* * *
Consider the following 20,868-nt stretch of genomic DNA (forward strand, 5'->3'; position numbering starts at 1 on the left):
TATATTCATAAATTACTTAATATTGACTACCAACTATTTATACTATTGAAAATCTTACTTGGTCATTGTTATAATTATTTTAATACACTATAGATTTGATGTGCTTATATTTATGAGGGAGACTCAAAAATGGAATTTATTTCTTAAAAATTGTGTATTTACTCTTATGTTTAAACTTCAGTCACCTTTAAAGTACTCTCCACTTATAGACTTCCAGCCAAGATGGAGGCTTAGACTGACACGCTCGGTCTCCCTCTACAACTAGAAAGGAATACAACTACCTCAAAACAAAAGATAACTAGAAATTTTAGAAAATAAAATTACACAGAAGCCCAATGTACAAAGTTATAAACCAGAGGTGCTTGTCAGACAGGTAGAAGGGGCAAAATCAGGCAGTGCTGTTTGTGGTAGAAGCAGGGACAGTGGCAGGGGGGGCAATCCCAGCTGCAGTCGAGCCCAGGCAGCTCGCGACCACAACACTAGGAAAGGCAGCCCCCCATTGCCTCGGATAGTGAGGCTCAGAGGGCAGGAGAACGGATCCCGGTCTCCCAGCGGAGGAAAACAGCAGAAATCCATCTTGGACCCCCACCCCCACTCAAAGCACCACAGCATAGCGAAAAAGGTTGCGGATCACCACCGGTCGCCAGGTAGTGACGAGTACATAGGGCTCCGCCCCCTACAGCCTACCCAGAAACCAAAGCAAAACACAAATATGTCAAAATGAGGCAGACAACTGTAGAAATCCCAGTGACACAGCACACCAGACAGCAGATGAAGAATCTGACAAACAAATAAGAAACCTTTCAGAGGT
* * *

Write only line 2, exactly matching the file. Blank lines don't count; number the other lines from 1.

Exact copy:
TATATTCATAAATTACTTAATATTGACTACCAACTATTTATACTATTGAAAATCTTACTTGGTCATTGTTATAATTATTTTAATACACTATAGATTTGATGTGCTTATATTTATGAGGGAGACTCAAAAATGGAATTTATTTCTTAAAAATTGTGTATTTACTCTTATGTTTAAACTTCAGTCACCTTTAAAGTACTCTCCACTTATAGACTTCCAGCCAAGATGGAGGCTTAGACTGACACGCTCGGTCTCCCTCTACAACTAGAAAGGAATACAACTACCTCAAAACAAAAGATAACTAGAAATTTTAGAAAATAAAATTACACAGAAGCCCAATGTACAAAGTTATAAACCAGAGGTGCTTGTCAGACAGGTAGAAGGGGCAAAATCAGGCAGTGCTGTTTGTGGTAGAAGCAGGGACAGTGGCAGGGGGGGCAATCCCAGCTGCAGTCGAGCCCAGGCAGCTCGCGACCACAACACTAGGAAAGGCAGCCCCCCATTGCCTCGGATAGTGAGGCTCAGAGGGCAGGAGAACGGATCCCGGTCTCCCAGCGGAGGAAAACAGCAGAAATCCATCTTGGACCCCCACCCCCACTCAAAGCACCACAGCATAGCGAAAAAGGTTGCGGATCACCACCGGTCGCCAGGTAGTGACGAGTACATAGGGCTCCGCCCCCTACAGCCTACCCAGAAACCAAAGCAAAACACAAATATGTCAAAATGAGGCAGACAACTGTAGAAATCCCAGTGACACAGCACACCAGACAGCAGATGAAGAATCTGACAAACAAATAAGAAACCTTTCAGAGGT